• The children’s choir “Palcici” writes to Princess Diana to tell her what’s happening to them.
• 20 authors display a portfolio of prints “SA 92”.
• Football league matches are held in Sarajevo under the slogan “It’s important to participate.”
• The city is ravaged by hunger, illness, despair and death.
• Muslims and Croats flee Grbavica, the occupied part of the city, paying ransoms on their own lives to the Serbs.
• A match is played between Sarajevo and UNPROFOR. The final score is 12 - 3.


The only papers you can buy during the siege are OSLOBODJENJE and VECERNJE NOVINE Once upon a time, OSLOBODJENJE had a format like the Times or Frankfurter Allgemeine. It had thirty-two, twenty- four or sixteen pages. Since June of 1991, its size started to diminish. Now it is of a mini-format, with eight or, more often, four pages. People who sell it are the journalists themselves - between 7:30 and 9:00 a.m. Due to the shortage of paper, editions came down to 10,000 copies. After November 1992, they came down to 5,000, which makes the time of distribution no longer then twenty minutes. Stronger readers seem to be winning. Radio Bosnia and Herzegovina, Studio Sarajevo, is broadcasting 24 hours a day. When there is electricity, one listens to more than just news. The news is broadcast every hour and everyone is waiting for it. Television today is no more than a few informative broadcasts, live programs and a press-conference held daily in the International Press Center.


The building housing „Oslobođenje“, which published a daily newspaper of the same name, is today a heap of rubble. However, the daily Oslobođenje is still published. Its size, printing run, the colour of its paper and print depend on the circumstances. It is produced, as before, in the basement, under the rubble, and it is sold by its journalists.
Oslobođenje has won numerous international press prizes this year including the Sakharov Prize for freedom of thought.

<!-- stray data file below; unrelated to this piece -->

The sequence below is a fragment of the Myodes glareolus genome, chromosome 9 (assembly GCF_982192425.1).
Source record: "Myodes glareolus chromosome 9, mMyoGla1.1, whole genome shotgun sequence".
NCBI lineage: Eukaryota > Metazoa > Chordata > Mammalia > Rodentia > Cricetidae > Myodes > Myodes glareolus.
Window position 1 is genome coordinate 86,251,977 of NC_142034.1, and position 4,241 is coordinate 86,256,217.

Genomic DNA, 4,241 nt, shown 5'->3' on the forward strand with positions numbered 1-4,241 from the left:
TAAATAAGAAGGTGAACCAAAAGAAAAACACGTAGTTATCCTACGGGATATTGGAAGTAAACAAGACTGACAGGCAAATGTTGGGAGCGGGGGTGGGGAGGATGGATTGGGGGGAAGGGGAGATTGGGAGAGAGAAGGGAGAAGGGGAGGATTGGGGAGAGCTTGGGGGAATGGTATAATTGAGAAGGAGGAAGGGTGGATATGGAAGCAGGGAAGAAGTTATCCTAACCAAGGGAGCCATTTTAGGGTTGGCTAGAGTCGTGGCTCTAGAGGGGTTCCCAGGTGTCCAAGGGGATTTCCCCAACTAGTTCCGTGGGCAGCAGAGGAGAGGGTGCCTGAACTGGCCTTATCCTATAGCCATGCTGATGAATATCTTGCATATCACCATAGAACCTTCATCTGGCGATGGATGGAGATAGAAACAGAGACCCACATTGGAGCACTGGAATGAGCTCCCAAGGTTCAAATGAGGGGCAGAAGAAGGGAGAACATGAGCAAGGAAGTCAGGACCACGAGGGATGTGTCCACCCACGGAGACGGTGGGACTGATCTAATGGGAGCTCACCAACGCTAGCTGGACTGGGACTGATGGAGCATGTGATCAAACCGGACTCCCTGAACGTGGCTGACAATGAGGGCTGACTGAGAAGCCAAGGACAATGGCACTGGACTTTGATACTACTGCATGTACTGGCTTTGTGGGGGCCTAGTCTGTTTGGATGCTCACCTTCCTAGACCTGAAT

There is also a privately owned paper Ratni dani (Wartimes Days) and this fall there has appeared another independent, privately owned weekly – Blic (Flash).
Some other, more specialized, papers are also published in the city: Ljiljan (The Lily), Muslimanski glas (The Moslem Voice), the Jewish community paper, and there is even Tennis for the lovers of the sport.


In the summer of 1992 the great skyscraper of the “Oslobodjenje” newspaper publishing house was hit by tens of inflammable shells and it started to burn. The building was being systematically destroyed by everyday shelling. In spite of that, even during fires and the worst shelling, the printing shop plant located in the basement of the building produced newspapers on a daily basis. The journalists were getting in and out under the burning building carrying bundles of newspapers which they distributed throughout the city.


At the beginning of the siege the Yugoslav National Army and the SDS terrorists (the Serbian Democratic Party members were proclaimed terrorists by the Bosnian government) deployed their snipers in tall buildings and in the barracks to shoot at citizens. Even when they were removed from the city the distance between the city streets and the tall buildings on the hills in the occupied territory was sufficient to allow sniping by semi-automatic guns produced by the Yugoslav army. According to the data gathered in 1995 the snipers, shooting from small holes made in the walls of the buildings or from the bushes, had wounded 1030 and killed 225 persons, 60 of whom were children. In some European newspapers one could read reports about the “war tourism” which included sniping the citizens of Sarajevo. The Russian avant-garde writer Limonov was caught on camera indulging in this “enjoyable sport”.